What’s The Difference Between Merit And Need Based Financial Aid?
College financial aid falls into two basic categories: need-based and merit based aid. It’s important to know the difference between the two. Merit based financial aid, also known as non-need based aid, is generally awarded based on some merit qualification. This can be academic, great grades or test scores; athletic, the ability to catch a football; or social, organizing people for a cause. Therefore, the non-need category is generally referred to as merit-based aid. Need based financial aid is based on a family’s demonstrated financial need of what they can and can not pay towards college.
Why It’s Important To Know The Difference Between Merit and Need Based Financial Aid
But it’s important to understand how the categories are basically derived based on whether or not the money is going to meet financial need. To receive need-based aid, students must demonstrate financial need.
Given that colleges and the federal government are the major sources of financial aid, we’re going to be focusing on the differences of need-based and merit-based aid as it applies to these institutions. However, keep in mind, that the same differences apply to outside scholarships awarded by foundations and community groups. Some will be based on need, others won’t require any financial eligibility.
How to Demonstrate Your Need For Financial Aid
Need-based aid from colleges and the government requires students to prove their financial need. They do this by submitting a financial aid application based on their income tax returns.
There are 2 possible financial aid applications. The most common and well-known is the Free Application for Federal Student Aid (FAFSA). Any student that wants to receive federal financial aid, include student loans, must complete the FAFSA. Most colleges use the FAFSA to decide how much of their own money, institutional money, to award to students.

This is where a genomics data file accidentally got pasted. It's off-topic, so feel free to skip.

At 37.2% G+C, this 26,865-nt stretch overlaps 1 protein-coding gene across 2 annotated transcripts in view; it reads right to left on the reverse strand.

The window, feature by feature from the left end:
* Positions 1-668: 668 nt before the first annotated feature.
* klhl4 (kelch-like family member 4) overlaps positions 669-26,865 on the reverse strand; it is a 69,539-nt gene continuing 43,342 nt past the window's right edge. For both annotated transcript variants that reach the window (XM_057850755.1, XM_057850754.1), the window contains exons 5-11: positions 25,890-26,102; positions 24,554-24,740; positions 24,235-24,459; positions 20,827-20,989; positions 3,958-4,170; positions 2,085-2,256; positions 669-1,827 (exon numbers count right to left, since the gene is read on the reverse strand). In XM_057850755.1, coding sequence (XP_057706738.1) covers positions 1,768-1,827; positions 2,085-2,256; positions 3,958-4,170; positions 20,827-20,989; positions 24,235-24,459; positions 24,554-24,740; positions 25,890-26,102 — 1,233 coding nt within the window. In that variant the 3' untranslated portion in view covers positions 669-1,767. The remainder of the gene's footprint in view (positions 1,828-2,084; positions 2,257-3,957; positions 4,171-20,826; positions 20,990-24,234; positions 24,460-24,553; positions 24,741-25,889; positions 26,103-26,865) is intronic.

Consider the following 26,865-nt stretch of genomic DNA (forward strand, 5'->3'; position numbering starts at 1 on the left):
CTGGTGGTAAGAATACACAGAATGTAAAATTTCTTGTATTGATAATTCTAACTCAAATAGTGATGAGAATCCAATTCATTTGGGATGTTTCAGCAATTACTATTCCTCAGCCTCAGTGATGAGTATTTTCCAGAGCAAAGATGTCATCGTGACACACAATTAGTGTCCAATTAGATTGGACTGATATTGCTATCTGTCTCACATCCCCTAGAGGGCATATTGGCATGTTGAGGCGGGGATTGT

The second form is called the PROFILE and used by a limited number of schools to determine how they will award their institutional aid. The PROFILE requires families to submit a lot more information about their financial status than the FAFSA. However, PROFILE schools tend to provide much more generous need-based aid.
Colleges Get to Decide Your Financial Need
The point of explaining about the two different forms is that it is the colleges and the federal government that get to decide how much financial need a student may have. The need is defined in terms of a number called the Expected Family Contribution (EFC). This is the amount the family is expected to pay for college. The difference between the EFC and the cost of the college is what colleges and the federal government considers the student’s need. Rarely, do families consider their assigned EFC a reasonable amount.
This is why families will start looking for merit aid to help pay for their EFC. The largest source of merit aid comes from the colleges. The federal government offers very little merit aid. The largest source of non-need based aid from the federal government is student loans.
Most colleges will automatically consider students for merit aid when they apply for admissions. Many incorporate potential merit aid awards as part of their Net Price Calculators. The reason for this is that most colleges offer merit aid to convince students to attend their school. Because most schools actually have to compete for students, they are essentially offering desirable students discounts to attend their institution.
Not All Colleges Offer Merit Aid
Stop and think about this for a minute. Because colleges need to fill their freshman class, they offer merit awards. This means that colleges that don’t need to worry about attracting students, are unlikely to offer merit awards at all. Just consider the Ivy League, they only offer need-based awards. No one, not even the athletes are receiving merit scholarships to attend an Ivy League school.
These colleges are likely to have a very generous definition of financial need and tend to meet 100% of need-as they define it, of course. The majority of colleges don’t meet 100% of demonstrated need. Some do a better job than others. Therefore, students looking for need-based aid should use check out the average net price by income on the College Navigator website. This, along with the college’s NPC, will give them an idea there is likely to be a large gap between their demonstrated need and actual award.
Students looking for merit aid should also check out the NPCs to see if they estimate potential merit awards. The College Navigator website also lists the percentage of students who receive institutional aid from the college. Colleges where the percentage is above 85% are likely to be providing merit aid even if it doesn’t show up in the NPC.